Putin, Enemy of Markets
The Moscow Times reported on Wednesday: “Russia stocks slumped badly Tuesday as concerns over the continuing Georgia crisis fueled investor pessimism . . . . The dollar-dominated RTS index sank 5.2 percent to 1,685.6 points, its lowest since November 2006, while the ruble-denominated MICEX Index dropped 6 percent to 1,361.54 points, its steepest fall in almost seven months.”
As the chart above clearly shows, between August 6th, when Russia invaded Georgia, and August 10th, when it agreed to a ceasefire at the urging of French President Nicholas Sarkozy, the market lost over 10% of its value. It then recovered on news that the country would stop fighting, only to plunge again when it became clear that Russia had no intention of keeping its promise to Sarkozy, as world condemnation escalated. Informed investors understand the basic reality: The Russian market is a hollow fraud, utterly dependent upon the fluctuating market for crude oil, with no normal foundation based on diversity and consumer production. On top of that, Russia is governed by a rogue regime capable of seizing assets and starting unwinnable wars at the drop of a hat, isolating Russia from world markets and terrorizing businessmen of all stripes.
The Motley Fool gets it: “With all that’s occurring in Russia these days, I’m wondering how long it’ll be before Western investment in that nation grinds to a halt.” They say Russia is now an “investment gulag.”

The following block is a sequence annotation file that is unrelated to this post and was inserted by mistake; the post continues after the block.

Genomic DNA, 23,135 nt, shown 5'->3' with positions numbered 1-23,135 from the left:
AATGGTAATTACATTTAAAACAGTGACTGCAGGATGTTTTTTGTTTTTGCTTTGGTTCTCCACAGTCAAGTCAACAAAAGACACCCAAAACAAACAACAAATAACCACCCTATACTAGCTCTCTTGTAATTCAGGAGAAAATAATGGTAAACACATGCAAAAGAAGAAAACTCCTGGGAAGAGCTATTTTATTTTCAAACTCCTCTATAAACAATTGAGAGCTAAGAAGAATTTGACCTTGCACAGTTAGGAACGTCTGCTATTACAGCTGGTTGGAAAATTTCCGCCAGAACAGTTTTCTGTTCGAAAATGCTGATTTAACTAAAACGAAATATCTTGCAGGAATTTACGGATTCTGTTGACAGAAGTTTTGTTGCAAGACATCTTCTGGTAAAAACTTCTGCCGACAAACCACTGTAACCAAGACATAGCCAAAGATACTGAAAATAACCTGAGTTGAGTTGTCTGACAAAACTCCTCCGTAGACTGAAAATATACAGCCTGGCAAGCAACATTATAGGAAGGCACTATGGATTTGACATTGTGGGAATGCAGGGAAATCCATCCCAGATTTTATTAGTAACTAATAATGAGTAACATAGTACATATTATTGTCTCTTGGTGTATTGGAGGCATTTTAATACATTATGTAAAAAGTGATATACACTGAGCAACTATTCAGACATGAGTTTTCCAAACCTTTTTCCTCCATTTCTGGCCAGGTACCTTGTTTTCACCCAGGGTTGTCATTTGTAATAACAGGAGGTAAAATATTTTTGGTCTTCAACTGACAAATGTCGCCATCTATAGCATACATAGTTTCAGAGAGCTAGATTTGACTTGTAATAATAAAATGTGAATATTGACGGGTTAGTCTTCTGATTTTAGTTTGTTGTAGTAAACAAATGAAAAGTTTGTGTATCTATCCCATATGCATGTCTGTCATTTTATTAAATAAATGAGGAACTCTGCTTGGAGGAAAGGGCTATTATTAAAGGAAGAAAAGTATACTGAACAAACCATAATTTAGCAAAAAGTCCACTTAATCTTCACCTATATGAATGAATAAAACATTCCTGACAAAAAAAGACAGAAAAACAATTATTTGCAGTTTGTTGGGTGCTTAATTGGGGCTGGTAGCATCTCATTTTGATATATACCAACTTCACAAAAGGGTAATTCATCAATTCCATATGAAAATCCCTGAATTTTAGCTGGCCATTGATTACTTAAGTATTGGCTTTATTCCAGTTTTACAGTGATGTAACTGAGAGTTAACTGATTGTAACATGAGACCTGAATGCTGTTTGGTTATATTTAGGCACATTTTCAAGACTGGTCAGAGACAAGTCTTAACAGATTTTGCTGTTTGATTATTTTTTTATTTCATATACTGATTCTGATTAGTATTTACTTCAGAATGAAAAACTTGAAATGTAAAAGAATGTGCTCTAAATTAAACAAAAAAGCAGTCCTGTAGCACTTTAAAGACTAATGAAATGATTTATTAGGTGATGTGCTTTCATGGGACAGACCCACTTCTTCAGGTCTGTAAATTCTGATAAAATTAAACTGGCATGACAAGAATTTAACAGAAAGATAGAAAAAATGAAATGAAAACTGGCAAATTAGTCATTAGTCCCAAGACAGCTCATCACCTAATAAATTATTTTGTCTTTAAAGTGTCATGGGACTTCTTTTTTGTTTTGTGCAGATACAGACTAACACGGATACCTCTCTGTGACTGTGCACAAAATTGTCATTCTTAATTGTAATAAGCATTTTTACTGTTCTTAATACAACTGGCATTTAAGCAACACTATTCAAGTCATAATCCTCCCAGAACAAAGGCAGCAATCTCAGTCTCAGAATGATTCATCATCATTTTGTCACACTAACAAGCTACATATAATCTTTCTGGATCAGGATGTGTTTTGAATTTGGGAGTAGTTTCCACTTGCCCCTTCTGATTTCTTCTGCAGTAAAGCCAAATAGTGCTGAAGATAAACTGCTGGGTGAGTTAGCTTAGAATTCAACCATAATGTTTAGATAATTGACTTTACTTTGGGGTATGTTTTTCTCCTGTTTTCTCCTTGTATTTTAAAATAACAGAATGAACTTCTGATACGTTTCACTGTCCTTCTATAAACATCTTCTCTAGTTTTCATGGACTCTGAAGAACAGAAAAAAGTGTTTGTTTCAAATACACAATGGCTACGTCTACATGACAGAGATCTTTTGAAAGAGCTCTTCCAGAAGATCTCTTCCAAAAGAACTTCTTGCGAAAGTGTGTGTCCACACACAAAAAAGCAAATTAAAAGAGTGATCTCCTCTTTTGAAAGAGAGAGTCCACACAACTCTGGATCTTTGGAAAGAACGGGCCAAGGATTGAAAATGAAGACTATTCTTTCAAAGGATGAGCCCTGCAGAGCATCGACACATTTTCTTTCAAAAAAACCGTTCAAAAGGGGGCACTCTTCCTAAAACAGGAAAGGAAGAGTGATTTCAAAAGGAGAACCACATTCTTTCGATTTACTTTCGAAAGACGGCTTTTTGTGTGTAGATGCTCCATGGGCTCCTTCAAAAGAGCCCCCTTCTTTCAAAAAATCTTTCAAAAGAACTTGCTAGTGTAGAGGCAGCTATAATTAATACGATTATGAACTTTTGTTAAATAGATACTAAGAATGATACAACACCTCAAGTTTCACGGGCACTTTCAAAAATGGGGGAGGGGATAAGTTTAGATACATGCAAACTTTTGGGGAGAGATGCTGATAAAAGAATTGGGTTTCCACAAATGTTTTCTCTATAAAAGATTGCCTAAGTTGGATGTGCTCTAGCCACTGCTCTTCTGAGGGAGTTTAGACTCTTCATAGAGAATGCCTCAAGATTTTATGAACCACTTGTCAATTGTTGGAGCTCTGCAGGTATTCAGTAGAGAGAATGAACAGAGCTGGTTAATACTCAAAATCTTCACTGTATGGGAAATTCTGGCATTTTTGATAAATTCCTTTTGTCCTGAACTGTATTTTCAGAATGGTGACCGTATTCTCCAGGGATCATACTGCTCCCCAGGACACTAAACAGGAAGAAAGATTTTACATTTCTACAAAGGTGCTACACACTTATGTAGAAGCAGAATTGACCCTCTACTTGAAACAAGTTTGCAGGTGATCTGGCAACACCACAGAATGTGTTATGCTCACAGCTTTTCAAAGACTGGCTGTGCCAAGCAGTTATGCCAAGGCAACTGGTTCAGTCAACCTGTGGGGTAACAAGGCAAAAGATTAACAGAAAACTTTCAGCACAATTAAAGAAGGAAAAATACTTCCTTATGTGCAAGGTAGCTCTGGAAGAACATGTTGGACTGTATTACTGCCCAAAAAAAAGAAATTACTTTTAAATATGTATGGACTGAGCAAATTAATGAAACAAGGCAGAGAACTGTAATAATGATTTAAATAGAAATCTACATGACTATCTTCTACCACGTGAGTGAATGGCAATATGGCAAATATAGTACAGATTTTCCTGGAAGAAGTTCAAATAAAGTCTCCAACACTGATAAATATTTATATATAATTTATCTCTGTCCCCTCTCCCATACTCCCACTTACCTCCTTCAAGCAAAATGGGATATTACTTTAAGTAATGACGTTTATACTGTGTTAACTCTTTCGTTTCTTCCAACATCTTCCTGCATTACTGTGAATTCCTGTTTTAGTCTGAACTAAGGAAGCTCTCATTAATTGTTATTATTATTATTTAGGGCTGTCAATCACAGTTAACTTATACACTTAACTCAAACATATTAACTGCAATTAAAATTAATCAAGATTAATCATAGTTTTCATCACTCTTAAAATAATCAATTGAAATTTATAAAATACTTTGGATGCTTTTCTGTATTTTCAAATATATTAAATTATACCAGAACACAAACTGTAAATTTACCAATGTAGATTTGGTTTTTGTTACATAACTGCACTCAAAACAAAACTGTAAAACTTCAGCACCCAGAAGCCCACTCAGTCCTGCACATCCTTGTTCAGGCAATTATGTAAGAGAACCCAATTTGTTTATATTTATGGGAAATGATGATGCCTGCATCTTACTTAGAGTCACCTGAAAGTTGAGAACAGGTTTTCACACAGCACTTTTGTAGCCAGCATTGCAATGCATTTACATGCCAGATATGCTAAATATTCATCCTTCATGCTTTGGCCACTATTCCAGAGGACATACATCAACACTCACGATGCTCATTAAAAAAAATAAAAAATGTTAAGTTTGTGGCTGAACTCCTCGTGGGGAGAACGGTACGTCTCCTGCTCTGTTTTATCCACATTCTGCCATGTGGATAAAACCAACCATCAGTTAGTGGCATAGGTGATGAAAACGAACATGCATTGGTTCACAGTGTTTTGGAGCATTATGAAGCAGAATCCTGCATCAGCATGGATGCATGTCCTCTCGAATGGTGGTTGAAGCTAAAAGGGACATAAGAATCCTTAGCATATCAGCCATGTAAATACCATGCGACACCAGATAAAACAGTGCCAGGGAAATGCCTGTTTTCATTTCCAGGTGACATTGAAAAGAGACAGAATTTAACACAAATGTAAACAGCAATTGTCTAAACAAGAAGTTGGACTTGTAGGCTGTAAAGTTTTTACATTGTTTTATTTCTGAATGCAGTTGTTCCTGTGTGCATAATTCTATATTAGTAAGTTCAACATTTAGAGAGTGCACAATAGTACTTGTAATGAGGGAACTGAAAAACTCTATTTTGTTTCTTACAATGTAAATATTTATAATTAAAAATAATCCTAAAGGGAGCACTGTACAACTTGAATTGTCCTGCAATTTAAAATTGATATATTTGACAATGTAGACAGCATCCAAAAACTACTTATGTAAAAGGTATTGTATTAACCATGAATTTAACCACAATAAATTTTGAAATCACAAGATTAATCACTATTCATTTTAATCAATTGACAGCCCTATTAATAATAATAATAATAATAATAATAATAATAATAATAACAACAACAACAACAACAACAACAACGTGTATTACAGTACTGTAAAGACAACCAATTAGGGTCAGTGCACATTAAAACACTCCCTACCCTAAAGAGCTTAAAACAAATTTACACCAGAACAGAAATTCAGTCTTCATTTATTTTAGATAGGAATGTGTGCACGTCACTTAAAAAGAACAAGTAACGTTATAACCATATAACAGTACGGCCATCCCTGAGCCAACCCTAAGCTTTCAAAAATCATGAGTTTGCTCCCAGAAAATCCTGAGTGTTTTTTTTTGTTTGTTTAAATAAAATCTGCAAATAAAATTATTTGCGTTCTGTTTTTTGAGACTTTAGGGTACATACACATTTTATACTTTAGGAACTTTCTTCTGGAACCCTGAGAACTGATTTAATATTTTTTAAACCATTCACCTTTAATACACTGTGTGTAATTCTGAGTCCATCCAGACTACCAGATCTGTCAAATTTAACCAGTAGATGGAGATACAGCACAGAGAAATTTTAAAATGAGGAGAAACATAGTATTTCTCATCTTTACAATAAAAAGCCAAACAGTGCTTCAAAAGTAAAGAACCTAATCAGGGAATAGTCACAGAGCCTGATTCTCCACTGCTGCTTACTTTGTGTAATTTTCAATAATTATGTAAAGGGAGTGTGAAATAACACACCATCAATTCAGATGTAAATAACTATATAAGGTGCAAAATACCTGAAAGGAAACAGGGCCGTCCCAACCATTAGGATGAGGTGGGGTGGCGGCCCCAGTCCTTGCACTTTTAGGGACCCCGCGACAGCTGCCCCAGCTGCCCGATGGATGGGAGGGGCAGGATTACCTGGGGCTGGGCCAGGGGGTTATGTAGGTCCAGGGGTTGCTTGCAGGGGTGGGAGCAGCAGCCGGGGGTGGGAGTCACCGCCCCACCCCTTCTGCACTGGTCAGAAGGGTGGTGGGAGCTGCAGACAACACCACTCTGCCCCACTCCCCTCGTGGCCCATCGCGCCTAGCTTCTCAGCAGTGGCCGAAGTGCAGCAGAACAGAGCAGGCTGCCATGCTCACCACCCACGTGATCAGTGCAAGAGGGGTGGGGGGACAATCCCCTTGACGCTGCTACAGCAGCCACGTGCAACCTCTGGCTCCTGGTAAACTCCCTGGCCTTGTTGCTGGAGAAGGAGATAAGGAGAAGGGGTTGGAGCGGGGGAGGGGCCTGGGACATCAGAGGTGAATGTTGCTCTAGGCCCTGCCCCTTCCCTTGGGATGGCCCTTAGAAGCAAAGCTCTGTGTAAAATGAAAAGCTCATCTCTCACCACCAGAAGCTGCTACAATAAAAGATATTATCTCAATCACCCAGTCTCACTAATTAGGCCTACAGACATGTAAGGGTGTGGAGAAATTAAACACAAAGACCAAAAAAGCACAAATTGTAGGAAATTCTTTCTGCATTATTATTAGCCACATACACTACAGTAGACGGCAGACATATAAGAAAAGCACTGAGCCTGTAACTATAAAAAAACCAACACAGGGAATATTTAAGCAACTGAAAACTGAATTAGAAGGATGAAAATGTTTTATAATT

Today, the only ones who will praise the market are the shameless partisans who personally profit from convincing hapless investors that it is so, like Alexander Pertsovsky, CEO of Renaissance Capital, who says: “I confidently predict that at some point in the next 12 months, Russian equity will once again be the darling of the investment world. It will probably be time to sell.” It’s sad, and deeply unprofessional, how the Moscow Times repeatedly publishes such comments of self-interest without requiring the writer to declare his conflict of interest. The seedy relationship between Renaissance Capital and the MT’s board is of long standing and totally outrageous.
But no amount of sleight of hand can conceal that, as we report below, foreign capital is fleeing Russia by the billion, it simply cannot get out fast enough. The world stand slack-jawed and appalled by the crude, thuggish violence it has seen Russia display against its tiny neighbor Georgia, and it is voting with its wallets in the loudest, clearest manner possible. Even Russians themselves know the truth; foreigners are largely excluded from the Russian stock market’s most valuable assets. Russian investors, not foreigners, are driving the Russian market into the toilet.